Celestial land flap continues
The Aspen Times
A controversial approved application to develop a piece of property off of Maroon Creek Road could be headed back to the drawing board.
The Celestial Land Co. won county approval to develop its property located below the eastern side of Buttermilk Mountain from Hearing Officer Tom Smith in May. That approval was appealed by several groups, known collectively as “Neighbors,” at the Pitkin Board of County Commissioners meeting Wednesday, with the commissioners leaning toward upholding the appeal.
“We’re very happy,” said Glenn Horn, a land-use planner who represented Neighbors. “That’s what we asked for. The commissioners provided direction that they’re going to uphold the appeal. We just don’t know what the specific direction is going to be.”
The commissioners requested that on Jan. 14, the board staff would bring back a proposed resolution for the commissioners that upholds the appeal and recommends further action based upon that determination.
“I don’t think that’s the end of the inquiry,” said John Fognani, an attorney representing the Celestial Land Co. “We don’t plan to drop it. We think we have a very good design, and we think we have a very good plan. It’s unfortunate the board didn’t see it that way.”
One of the main points of contention from the appellants was the appearance of a conflict of interest with Smith. Smith served as the private land-use attorney for the prior owners of the Celestial property, Rick and Landon Deane.
The property is located below an area where avalanches and debris flows have occurred. The property owners planned to build a 13,200-square-foot home just outside the area designated as the “red zone,” where avalanche flows have traditionally run their course.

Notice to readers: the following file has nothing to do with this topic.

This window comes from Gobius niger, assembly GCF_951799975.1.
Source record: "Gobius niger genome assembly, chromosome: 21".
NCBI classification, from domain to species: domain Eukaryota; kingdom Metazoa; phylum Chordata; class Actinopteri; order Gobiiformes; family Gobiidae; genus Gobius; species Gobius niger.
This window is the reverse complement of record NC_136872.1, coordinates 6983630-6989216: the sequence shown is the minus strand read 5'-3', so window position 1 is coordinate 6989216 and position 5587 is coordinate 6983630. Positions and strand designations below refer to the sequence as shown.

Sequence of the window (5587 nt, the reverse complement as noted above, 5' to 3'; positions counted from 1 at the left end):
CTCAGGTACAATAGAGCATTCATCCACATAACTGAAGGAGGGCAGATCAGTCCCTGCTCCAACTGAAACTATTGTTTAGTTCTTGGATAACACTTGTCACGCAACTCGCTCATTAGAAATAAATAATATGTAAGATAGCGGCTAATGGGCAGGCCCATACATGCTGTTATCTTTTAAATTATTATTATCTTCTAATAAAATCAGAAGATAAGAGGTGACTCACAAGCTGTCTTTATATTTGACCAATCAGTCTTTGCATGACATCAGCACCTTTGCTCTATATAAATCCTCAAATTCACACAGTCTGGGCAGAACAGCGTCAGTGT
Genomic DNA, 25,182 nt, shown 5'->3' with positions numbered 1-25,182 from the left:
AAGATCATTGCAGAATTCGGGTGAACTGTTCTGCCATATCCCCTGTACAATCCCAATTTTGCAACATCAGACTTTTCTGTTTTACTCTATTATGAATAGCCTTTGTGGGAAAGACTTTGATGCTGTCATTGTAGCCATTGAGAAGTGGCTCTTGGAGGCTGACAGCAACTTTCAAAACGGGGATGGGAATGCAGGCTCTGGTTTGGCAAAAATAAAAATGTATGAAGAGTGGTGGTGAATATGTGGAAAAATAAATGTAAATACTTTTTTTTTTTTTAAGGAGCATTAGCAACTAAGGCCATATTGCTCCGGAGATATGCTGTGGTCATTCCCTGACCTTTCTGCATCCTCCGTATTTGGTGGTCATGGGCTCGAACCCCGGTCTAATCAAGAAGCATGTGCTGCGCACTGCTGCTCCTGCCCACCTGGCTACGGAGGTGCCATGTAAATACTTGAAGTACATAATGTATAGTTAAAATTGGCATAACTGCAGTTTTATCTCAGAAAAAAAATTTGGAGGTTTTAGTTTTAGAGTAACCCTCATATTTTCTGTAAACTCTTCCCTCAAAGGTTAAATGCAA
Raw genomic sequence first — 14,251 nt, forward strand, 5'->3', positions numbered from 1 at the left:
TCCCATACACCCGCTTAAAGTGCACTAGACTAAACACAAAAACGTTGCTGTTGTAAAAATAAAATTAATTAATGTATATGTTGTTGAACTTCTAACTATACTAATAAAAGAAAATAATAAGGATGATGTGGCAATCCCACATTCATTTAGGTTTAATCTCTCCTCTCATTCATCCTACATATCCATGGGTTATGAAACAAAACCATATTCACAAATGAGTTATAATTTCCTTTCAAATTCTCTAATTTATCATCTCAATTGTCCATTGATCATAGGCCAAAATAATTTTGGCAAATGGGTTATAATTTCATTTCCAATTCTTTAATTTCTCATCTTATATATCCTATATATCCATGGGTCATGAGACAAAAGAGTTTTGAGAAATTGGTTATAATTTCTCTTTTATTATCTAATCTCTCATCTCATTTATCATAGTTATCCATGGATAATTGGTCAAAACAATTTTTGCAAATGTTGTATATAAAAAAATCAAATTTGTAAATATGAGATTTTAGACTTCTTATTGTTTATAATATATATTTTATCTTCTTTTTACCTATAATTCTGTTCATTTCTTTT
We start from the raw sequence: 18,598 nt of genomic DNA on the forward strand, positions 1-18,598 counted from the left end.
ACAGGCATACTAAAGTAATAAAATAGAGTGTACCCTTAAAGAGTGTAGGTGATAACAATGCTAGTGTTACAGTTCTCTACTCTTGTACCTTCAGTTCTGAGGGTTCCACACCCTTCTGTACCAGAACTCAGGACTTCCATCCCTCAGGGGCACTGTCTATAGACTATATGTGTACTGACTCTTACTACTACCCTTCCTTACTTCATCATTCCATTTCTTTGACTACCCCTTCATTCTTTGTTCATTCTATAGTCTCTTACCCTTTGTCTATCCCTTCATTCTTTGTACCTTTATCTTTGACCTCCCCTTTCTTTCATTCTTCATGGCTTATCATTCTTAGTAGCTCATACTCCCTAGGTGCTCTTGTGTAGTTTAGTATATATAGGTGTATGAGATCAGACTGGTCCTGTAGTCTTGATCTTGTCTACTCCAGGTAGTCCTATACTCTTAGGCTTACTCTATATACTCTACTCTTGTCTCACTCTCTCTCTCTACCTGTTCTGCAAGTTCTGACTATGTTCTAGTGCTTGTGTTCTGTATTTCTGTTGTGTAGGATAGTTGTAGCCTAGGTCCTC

Part of the development plan was to build a large wall to mitigate the avalanche flow and divert it away from the proposed home as well as a 320-foot trough to capture the avalanche flow and a retention pond to stop any debris flow.
Neighbors not only objected to changing the landscape around the property, but also contended that some of the site-planning issues were deferred for resolution outside public hearings and that additional floor area was approved on a totally constrained development site.
Several people also voiced their concern that some of the planned mitigation wall could send debris flows toward their properties below the Celestial land.
The owners of the Celestial property wanted to build in that specific area because of the view toward Pyramid Peak. The original application by Celestial to develop the property occurred in February 2009.
Vladislav Doronin, the Soviet-born investor whose company OKO Group in March paid $76.5 million for an acre to build a hotel on Aspen Mountain, held a one-third stake in a Moscow-based company at the time of the purchase despite saying he had ceased conducting business in Russia years earlier, U.S. and Russian public records show.
Support Local Journalism
Support Local Journalism
Readers around Aspen and Snowmass Village make the Aspen Times’ work possible. Your financial contribution supports our efforts to deliver quality, locally relevant journalism.
Now more than ever, your support is critical to help us keep our community informed about the evolving coronavirus pandemic and the impact it is having locally. Every contribution, however large or small, will make a difference.
Each donation will be used exclusively for the development and creation of increased news coverage.